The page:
In Gracia v. City of NY, 16-CV-7329, 2017 WL 4286319 (S.D.N.Y. Sept. 26, 2017) (J. Caproni), the court held that a release signed by plaintiff – a female NYPD officer – to resolve a personal injury slip-and-fall case was broad enough to encompass claims for gender discrimination sexual harassment, hostile work environment, and retaliation.
In January 2015, plaintiff filed a personal injury lawsuit. In June 2016, she settled that case for $10,000. As part of that settlement, she executed a general release, in which she agreed to:
[R]elease and forever discharge the City of New York, and all past and present officers, directors, managers, administrators, employees, agents, assignees, lessees, and representatives of the City of New York, and all other individually named defendants and entities represented and/or indemnified by the City of New York, collectively the “RELEASEES”, from any and all claims, causes of action, suits, debts, sums of money, accounts, controversies, transactions, occurrences, agreements, promises, damages, judgments, executions, and demands whatsoever, known or unknown, which [Plaintiff] had, now has or hereafter can, shall, or may have, either directly or through subrogees or other third persons, against the RELEASEES for, upon or by reason of any matter, cause or thing whatsoever that occurred through the date of this RELEASE ….
The release permitted plaintiff to carve out specific claims if she identified them, which she did not do.
Before signing the release, in April 2016, plaintiff had filed a charge of discrimination with the U.S. Equal Employment Opportunity Commission (EEOC), in which she alleged claims of gender discrimination, harassment, hostile work environment, and retaliation.
Plaintiff subsequently received a right-to-sue letter from the EEOC, and filed the instant lawsuit. After answering, defendants and then moved (1) to amend their answer, under Federal Rule of Civil Procedure 15, to assert the affirmative defense of “waiver and release”, and for judgment on the pleadings under Federal Rule of Civil Procedure 12(c).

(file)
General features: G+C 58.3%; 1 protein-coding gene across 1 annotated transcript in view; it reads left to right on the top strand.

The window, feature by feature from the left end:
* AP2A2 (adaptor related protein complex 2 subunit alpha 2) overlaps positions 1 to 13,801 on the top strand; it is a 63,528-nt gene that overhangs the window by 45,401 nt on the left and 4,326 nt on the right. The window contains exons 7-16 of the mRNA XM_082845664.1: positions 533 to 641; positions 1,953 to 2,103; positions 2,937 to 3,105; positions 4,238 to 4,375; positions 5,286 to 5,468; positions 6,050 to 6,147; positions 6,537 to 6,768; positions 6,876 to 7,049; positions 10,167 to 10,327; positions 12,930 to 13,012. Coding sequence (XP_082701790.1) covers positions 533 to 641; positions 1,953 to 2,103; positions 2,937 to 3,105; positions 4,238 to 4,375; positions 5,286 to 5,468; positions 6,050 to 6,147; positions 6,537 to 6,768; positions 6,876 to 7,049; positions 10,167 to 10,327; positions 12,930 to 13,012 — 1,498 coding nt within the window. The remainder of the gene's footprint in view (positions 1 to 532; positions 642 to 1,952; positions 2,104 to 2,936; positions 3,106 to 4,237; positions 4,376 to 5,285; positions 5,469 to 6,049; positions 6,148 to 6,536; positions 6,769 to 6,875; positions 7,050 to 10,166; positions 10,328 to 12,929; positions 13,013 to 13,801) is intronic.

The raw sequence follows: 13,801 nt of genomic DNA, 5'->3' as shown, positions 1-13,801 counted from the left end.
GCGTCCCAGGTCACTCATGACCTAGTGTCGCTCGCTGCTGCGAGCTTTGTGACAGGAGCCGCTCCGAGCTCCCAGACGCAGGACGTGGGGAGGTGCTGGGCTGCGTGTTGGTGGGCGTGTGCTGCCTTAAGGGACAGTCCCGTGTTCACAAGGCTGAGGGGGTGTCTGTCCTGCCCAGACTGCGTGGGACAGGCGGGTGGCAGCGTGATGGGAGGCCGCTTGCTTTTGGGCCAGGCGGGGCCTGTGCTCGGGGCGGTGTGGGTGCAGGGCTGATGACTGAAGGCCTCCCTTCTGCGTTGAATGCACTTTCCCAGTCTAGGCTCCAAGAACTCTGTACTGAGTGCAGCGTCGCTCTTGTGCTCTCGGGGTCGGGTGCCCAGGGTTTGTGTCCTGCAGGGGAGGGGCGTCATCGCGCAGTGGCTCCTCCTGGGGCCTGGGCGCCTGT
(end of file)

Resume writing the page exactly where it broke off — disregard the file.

The court granted defendants’ motion.
With respect to judgment on the pleadings, the court rejected plaintiff’s argument that the release was “ambiguous”:
The general release is not ambiguous. It clearly applies to all claims Plaintiff had against the City and its agents as of the time she executed the general release, even if those claims are unrelated to the slip and fall and even if she was not aware of such claims or had not yet pursued them. Moreover, contrary to Plaintiff’s contention, the second paragraph of the general release, which allows Plaintiff to carve out specific claims from the general release, is not ambiguous as to whether it applies to future actions not yet filed. The second paragraph explicitly identifies “pre-litigation claims” and asks the Plaintiff to identify them by the “dates of incident.” Piercey Decl. Ex. B. A number of courts have found identical or nearly identical general releases to be unambiguous. See, e.g., Charlery v. Dep’t of Educ. of City of New York, No. 15-CV-7994 (JPO), 2017 WL 2124447, at *1, 3 (S.D.N.Y. May 15, 2017); Hackshaw v. Urquiaga, No. 15-CIV-4005 (ER), 2016 WL 6534253, at *1, 3 (S.D.N.Y. Nov. 2, 2016); Staples v. Officer Acolatza, No. 14-CV-3922 (WHP), 2016 WL 4533560, at *2-3 (S.D.N.Y. Mar. 9, 2016). Because Plaintiff’s discrimination claims arise exclusively from conduct that occurred from 2013 through 2015, see Compl. ¶¶ 18-42, which was before Plaintiff signed the general release, and because those claims were not specifically excluded from the general release, Plaintiff’s discrimination claims are covered by the terms of the general release. (Emphasis in original.)
While an employee may waive Title discrimination and retaliation claims, explained the court, such a waiver must be done “knowingly and voluntarily”. This determination is based on the “totality of the circumstances”, including (but not limited to) the following factors:
(1) the plaintiff’s education and business experience, (2) the amount of time the plaintiff had possession of or access to the agreement before signing it, (3) the role of plaintiff in deciding the terms of the agreement, (4) the clarity of the agreement, (5) whether the plaintiff was represented by or consulted with an attorney, and (6) whether the consideration given in exchange for the waiver exceeds employee benefits to which the employee was already entitled by contract or law.
Applying these factors, the court held that plaintiff executed the release knowingly and voluntarily. In reaching this conclusion, it noted (inter alia) the qualifications that plaintiff must have had in order to become an NYPD officer, the fact that plaintiff was represented by counsel in the tort action, her receipt of a settlement payment, and the “exceedingly clear” terms of the release.